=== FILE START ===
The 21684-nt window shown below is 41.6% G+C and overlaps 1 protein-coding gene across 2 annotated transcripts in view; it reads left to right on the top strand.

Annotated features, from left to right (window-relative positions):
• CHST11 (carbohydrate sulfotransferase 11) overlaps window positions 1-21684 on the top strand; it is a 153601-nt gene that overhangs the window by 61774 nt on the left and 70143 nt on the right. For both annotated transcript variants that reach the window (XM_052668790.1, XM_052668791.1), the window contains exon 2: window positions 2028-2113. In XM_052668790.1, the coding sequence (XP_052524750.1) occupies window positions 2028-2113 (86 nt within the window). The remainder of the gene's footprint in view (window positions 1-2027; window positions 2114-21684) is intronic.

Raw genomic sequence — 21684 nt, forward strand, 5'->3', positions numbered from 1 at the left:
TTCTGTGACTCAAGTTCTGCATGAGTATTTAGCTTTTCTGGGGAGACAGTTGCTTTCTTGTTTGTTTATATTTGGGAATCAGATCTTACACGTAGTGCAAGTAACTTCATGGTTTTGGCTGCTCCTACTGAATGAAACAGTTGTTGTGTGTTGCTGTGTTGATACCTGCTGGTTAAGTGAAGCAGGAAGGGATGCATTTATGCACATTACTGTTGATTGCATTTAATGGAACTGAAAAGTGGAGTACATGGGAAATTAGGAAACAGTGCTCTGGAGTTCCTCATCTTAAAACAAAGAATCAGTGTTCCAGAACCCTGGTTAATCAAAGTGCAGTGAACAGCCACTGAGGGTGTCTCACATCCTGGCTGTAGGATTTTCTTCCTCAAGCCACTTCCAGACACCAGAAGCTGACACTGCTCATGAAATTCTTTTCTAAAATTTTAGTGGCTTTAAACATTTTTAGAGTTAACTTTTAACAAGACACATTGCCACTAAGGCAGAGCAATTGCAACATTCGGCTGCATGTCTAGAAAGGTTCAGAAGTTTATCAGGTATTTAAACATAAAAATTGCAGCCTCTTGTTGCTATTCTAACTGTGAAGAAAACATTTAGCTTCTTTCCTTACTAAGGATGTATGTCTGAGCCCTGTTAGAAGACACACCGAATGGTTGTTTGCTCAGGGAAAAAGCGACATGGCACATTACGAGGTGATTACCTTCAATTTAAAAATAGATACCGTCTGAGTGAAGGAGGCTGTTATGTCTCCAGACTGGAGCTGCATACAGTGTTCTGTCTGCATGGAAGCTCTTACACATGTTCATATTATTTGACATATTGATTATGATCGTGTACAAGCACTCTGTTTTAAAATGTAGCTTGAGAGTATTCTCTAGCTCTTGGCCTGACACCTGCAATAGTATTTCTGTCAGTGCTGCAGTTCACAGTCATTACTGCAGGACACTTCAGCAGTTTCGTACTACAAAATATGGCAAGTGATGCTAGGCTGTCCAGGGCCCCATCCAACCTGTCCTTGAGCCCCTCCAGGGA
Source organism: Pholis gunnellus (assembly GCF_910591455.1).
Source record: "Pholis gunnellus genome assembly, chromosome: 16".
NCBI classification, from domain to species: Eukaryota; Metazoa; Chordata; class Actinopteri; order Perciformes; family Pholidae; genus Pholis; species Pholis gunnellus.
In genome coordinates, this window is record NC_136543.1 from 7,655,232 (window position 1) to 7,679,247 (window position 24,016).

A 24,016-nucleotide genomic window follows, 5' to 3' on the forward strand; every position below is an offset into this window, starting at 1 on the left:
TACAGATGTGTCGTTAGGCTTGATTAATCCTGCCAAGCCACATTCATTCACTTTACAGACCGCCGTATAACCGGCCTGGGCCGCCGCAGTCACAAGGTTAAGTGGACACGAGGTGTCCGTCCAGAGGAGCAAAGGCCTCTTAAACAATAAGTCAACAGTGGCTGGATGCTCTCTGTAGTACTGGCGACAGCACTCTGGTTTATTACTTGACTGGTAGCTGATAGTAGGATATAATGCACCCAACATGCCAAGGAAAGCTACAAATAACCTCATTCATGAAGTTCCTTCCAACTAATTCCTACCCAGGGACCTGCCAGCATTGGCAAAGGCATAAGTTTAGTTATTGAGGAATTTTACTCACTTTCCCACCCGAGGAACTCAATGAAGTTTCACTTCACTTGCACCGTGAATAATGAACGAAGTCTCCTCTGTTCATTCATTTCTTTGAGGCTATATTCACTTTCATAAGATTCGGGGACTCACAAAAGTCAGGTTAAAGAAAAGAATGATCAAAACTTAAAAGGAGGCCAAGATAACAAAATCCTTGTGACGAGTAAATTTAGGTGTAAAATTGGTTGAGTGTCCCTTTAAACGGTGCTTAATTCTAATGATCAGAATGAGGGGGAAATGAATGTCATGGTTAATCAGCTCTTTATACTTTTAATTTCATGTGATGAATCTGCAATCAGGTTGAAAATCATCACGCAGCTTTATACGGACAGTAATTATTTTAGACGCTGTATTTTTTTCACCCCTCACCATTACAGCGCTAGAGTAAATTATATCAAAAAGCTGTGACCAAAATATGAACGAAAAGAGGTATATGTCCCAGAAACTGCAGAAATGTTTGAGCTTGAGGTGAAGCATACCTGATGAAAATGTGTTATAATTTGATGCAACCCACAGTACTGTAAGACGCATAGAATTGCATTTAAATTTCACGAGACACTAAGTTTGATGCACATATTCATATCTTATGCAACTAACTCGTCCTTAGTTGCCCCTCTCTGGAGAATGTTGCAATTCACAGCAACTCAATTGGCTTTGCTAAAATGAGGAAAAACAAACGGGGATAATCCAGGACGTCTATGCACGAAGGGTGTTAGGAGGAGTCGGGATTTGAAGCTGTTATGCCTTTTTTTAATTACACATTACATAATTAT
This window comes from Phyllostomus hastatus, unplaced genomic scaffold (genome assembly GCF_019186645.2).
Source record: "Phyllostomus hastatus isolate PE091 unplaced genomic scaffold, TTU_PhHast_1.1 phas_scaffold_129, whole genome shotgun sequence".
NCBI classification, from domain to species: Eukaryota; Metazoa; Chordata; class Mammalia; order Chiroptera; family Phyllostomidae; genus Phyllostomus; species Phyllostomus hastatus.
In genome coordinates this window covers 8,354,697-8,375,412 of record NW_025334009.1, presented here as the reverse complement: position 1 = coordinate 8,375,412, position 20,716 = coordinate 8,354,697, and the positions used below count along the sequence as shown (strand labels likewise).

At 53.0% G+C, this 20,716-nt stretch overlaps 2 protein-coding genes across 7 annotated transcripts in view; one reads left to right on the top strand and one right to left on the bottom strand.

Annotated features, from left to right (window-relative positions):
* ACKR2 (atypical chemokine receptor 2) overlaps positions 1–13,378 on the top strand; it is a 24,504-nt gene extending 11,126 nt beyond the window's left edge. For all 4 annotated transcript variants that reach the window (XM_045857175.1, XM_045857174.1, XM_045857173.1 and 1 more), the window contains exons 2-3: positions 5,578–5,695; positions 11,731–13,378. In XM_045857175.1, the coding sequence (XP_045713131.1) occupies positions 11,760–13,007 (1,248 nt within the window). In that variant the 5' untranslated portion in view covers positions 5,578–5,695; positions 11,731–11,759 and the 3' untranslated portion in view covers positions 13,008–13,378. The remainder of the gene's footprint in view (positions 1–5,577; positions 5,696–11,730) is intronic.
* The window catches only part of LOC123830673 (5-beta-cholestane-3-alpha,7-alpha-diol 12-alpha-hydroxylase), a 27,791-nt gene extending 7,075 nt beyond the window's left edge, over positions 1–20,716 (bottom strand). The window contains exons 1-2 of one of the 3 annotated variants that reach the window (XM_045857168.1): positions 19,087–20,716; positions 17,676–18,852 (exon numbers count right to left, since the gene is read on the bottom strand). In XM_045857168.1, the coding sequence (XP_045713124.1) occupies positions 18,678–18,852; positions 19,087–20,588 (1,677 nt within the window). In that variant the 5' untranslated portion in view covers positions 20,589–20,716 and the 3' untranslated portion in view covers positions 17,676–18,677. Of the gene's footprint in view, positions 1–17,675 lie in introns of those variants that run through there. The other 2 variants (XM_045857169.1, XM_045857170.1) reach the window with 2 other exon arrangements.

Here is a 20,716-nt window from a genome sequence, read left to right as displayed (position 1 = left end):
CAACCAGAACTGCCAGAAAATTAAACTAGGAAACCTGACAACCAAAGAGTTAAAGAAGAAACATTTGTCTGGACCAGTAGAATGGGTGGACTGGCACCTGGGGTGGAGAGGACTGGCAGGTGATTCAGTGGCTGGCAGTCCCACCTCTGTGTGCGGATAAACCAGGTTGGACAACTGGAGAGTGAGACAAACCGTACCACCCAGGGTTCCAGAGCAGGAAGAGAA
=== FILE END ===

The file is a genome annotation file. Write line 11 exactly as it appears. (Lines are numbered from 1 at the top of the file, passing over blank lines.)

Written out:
TACAGATGTGTCGTTAGGCTTGATTAATCCTGCCAAGCCACATTCATTCACTTTACAGACCGCCGTATAACCGGCCTGGGCCGCCGCAGTCACAAGGTTAAGTGGACACGAGGTGTCCGTCCAGAGGAGCAAAGGCCTCTTAAACAATAAGTCAACAGTGGCTGGATGCTCTCTGTAGTACTGGCGACAGCACTCTGGTTTATTACTTGACTGGTAGCTGATAGTAGGATATAATGCACCCAACATGCCAAGGAAAGCTACAAATAACCTCATTCATGAAGTTCCTTCCAACTAATTCCTACCCAGGGACCTGCCAGCATTGGCAAAGGCATAAGTTTAGTTATTGAGGAATTTTACTCACTTTCCCACCCGAGGAACTCAATGAAGTTTCACTTCACTTGCACCGTGAATAATGAACGAAGTCTCCTCTGTTCATTCATTTCTTTGAGGCTATATTCACTTTCATAAGATTCGGGGACTCACAAAAGTCAGGTTAAAGAAAAGAATGATCAAAACTTAAAAGGAGGCCAAGATAACAAAATCCTTGTGACGAGTAAATTTAGGTGTAAAATTGGTTGAGTGTCCCTTTAAACGGTGCTTAATTCTAATGATCAGAATGAGGGGGAAATGAATGTCATGGTTAATCAGCTCTTTATACTTTTAATTTCATGTGATGAATCTGCAATCAGGTTGAAAATCATCACGCAGCTTTATACGGACAGTAATTATTTTAGACGCTGTATTTTTTTCACCCCTCACCATTACAGCGCTAGAGTAAATTATATCAAAAAGCTGTGACCAAAATATGAACGAAAAGAGGTATATGTCCCAGAAACTGCAGAAATGTTTGAGCTTGAGGTGAAGCATACCTGATGAAAATGTGTTATAATTTGATGCAACCCACAGTACTGTAAGACGCATAGAATTGCATTTAAATTTCACGAGACACTAAGTTTGATGCACATATTCATATCTTATGCAACTAACTCGTCCTTAGTTGCCCCTCTCTGGAGAATGTTGCAATTCACAGCAACTCAATTGGCTTTGCTAAAATGAGGAAAAACAAACGGGGATAATCCAGGACGTCTATGCACGAAGGGTGTTAGGAGGAGTCGGGATTTGAAGCTGTTATGCCTTTTTTTAATTACACATTACATAATTAT